President Mauricio Macri said on Monday that Argentina was close to a deal with the International Monetary Fund to bolster a US$ 50 billion credit line, while a government source said US$ 3-US$ 5 billion in additional funds could be announced this week.
The International Trade Union Conference, ITUC’s affiliates in Argentina, CGT, CTA-A and CTA-T have announced a general strike for 24-25 September in opposition to expected sweeping austerity measures being developed by the government and the International Monetary Fund.
Argentina's peso currency fell 3.51% on Thursday to close at a new record low of 39.9 per U.S. dollar, as market confidence ebbs away despite President Mauricio Macri's efforts to reassure investors. Dollar demand had risen on Thursday due to high liquidity sparked by an auction of treasury notes, traders said.
S&P said on Friday it may lower Argentina's long-term foreign currency rating from its current B+ grade, which is four notches below investment grade -- and on par with Turkey, Greece and Fiji. The ratings company cited the risk of worsening creditworthiness and exchange rate volatility as potential threats to the economic adjustment measures undertaken by Mauricio Macri’s administration.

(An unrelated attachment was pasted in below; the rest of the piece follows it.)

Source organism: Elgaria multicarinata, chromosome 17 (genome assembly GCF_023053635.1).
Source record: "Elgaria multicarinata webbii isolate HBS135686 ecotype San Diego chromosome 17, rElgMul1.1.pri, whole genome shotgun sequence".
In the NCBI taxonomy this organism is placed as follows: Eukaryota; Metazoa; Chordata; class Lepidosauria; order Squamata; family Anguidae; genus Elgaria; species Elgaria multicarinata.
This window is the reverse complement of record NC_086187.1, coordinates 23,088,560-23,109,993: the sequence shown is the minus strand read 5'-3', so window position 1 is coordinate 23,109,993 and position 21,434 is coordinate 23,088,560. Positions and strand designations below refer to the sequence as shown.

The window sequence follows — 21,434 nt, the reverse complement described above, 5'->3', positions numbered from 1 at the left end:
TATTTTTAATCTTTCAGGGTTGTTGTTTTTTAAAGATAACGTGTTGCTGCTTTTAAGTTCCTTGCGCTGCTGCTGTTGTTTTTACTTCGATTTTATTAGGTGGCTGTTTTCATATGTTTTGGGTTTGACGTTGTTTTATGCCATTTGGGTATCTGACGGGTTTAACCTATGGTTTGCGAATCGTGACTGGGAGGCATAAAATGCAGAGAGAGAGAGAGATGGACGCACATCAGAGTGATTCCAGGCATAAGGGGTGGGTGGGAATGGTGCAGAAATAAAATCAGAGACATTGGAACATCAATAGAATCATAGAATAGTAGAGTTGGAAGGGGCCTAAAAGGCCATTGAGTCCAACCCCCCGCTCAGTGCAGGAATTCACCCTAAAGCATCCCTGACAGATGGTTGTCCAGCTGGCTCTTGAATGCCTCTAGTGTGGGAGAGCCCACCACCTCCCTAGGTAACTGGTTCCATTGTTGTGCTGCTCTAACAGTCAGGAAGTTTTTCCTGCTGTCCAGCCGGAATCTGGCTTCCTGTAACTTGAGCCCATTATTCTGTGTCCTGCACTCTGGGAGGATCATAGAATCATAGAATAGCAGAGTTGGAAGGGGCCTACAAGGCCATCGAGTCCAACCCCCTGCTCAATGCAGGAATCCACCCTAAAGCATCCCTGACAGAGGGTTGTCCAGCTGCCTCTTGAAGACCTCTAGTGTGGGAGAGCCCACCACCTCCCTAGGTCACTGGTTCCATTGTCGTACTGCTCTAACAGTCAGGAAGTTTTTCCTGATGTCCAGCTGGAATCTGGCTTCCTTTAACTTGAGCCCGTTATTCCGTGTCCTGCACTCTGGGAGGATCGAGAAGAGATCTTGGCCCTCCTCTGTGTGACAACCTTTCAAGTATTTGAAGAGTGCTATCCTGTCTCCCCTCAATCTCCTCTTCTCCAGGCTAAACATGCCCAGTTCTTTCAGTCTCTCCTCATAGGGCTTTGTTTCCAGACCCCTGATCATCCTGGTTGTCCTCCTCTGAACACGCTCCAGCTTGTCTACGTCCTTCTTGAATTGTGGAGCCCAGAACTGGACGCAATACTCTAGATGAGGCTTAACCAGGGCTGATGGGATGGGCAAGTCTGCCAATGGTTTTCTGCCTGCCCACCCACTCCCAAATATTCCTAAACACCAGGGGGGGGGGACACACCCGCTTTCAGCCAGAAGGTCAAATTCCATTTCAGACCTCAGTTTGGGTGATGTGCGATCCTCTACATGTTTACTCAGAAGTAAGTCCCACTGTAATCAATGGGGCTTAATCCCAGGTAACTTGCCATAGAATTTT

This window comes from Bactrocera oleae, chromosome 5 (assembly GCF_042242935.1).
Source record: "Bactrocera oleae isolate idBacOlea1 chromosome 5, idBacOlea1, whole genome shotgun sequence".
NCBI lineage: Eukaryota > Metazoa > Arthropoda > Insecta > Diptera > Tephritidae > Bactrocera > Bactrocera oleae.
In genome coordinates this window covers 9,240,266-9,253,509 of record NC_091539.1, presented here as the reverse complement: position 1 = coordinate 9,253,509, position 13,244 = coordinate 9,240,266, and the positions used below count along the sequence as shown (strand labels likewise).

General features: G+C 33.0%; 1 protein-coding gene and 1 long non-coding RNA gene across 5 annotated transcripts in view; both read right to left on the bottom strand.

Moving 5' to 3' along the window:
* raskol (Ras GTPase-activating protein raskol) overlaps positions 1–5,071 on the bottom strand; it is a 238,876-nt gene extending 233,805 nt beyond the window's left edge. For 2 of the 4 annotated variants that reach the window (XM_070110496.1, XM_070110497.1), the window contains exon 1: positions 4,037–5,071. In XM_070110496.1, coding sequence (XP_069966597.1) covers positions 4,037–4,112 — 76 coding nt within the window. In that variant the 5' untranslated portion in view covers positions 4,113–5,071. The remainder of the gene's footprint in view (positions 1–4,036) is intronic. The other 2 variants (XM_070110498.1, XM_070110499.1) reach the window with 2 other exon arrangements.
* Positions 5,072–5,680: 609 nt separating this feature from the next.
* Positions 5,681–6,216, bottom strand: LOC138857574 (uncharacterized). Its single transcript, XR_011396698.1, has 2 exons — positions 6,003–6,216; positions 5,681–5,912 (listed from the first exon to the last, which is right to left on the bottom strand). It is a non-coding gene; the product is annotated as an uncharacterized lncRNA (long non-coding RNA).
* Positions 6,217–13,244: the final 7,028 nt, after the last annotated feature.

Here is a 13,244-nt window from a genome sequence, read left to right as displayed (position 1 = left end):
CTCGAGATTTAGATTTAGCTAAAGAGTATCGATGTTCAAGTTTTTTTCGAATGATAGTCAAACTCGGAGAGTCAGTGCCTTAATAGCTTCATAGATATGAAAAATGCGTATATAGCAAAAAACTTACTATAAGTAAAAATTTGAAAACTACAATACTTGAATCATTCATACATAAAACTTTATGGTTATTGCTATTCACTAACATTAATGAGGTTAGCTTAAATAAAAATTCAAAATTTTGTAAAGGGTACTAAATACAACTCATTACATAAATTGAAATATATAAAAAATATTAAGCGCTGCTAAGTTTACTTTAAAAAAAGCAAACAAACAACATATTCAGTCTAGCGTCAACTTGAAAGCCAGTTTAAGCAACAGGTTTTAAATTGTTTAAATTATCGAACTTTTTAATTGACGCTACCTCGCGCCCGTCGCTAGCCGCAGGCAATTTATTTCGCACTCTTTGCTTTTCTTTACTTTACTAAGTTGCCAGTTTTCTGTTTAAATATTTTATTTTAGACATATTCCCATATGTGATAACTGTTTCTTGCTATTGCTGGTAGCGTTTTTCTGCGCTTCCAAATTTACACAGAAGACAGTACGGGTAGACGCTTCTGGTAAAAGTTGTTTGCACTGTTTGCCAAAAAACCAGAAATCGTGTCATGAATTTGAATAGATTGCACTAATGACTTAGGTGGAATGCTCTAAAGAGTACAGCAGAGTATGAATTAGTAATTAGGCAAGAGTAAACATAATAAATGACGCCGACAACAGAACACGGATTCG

Argentina’s central bank on Tuesday rolled over billions of dollars in short-term debt, providing President Mauricio Macri’s government with a shot of confidence after weeks of economic volatility. In a statement, the Argentine central bank said it refinanced all of the US$ 26 billion of peso-denominated short term bonds that matured on Tuesday. Investors were attracted by renewal rates of 40% for 36-day Lebac and 38% and 38,5% for 90 days and plus, Lebacs.
Supporters of former President Cristina Fernandez gave her a hero's welcome Monday night at a Buenos Aires metropolitan airport before she faces a court over her possible role in an alleged scheme to manipulate Argentina's currency.
The US dollar kept climbing in Argentina and ended trading on Tuesday above the 15 Pesos threshold after having advanced 30 cents on Monday and 54 cents today. Sunday's electoral result in the City of Buenos Aires where the pro-business PRO party just managed to scrape by with victory, has triggered growing nervousness and speculation among savers and traders.
The Argentine currency ended trading on Friday, the first month of 2014, at 8.01 Pesos to the US dollar with an accumulated devaluation in January of 18.63%, the greatest loss in a single month since 2002. However market analysts described the situation as a depreciation 'sustained and managed' by the government of President Cristina Fernandez.
Despite the tax amnesty bill and investment options pledged by the government of President Cristina Fernandez, the dollar kept climbing in Argentina. After breaking the key psychological barrier of 10 Pesos to the dollar on Tuesday, the blue dollar which trades on the parallel market climbed again on Wednesday another 37 cents to reach 10.45 Argentine Pesos.
Three Argentine economists, particularly close to the government of President Cristina Fernandez have admitted that the Argentine Peso is overvalued and is causing problems for non commodity exports which need to be addressed.